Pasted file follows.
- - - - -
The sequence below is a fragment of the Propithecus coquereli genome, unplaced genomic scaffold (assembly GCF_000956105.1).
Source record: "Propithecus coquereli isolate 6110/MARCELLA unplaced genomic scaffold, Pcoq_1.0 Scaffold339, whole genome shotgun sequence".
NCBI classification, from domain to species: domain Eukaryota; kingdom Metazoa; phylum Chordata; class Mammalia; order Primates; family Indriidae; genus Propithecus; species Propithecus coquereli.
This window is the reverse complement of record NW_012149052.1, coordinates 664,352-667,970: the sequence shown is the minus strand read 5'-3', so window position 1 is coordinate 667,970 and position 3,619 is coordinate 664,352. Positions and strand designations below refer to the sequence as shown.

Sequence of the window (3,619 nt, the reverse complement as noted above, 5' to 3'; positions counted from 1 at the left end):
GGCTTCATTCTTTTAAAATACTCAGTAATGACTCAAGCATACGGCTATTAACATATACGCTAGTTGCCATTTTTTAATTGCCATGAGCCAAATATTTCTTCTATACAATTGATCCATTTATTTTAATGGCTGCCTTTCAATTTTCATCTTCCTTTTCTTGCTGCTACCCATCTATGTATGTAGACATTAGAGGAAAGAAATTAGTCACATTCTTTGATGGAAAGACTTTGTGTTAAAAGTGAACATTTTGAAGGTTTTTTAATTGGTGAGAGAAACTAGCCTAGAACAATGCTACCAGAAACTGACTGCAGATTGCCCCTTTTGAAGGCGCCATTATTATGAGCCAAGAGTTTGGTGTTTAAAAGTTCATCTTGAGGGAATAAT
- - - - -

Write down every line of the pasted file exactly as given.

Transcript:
The sequence below is a fragment of the Propithecus coquereli genome, unplaced genomic scaffold (assembly GCF_000956105.1).
Source record: "Propithecus coquereli isolate 6110/MARCELLA unplaced genomic scaffold, Pcoq_1.0 Scaffold339, whole genome shotgun sequence".
NCBI classification, from domain to species: domain Eukaryota; kingdom Metazoa; phylum Chordata; class Mammalia; order Primates; family Indriidae; genus Propithecus; species Propithecus coquereli.
This window is the reverse complement of record NW_012149052.1, coordinates 664,352-667,970: the sequence shown is the minus strand read 5'-3', so window position 1 is coordinate 667,970 and position 3,619 is coordinate 664,352. Positions and strand designations below refer to the sequence as shown.

Sequence of the window (3,619 nt, the reverse complement as noted above, 5' to 3'; positions counted from 1 at the left end):
GGCTTCATTCTTTTAAAATACTCAGTAATGACTCAAGCATACGGCTATTAACATATACGCTAGTTGCCATTTTTTAATTGCCATGAGCCAAATATTTCTTCTATACAATTGATCCATTTATTTTAATGGCTGCCTTTCAATTTTCATCTTCCTTTTCTTGCTGCTACCCATCTATGTATGTAGACATTAGAGGAAAGAAATTAGTCACATTCTTTGATGGAAAGACTTTGTGTTAAAAGTGAACATTTTGAAGGTTTTTTAATTGGTGAGAGAAACTAGCCTAGAACAATGCTACCAGAAACTGACTGCAGATTGCCCCTTTTGAAGGCGCCATTATTATGAGCCAAGAGTTTGGTGTTTAAAAGTTCATCTTGAGGGAATAAT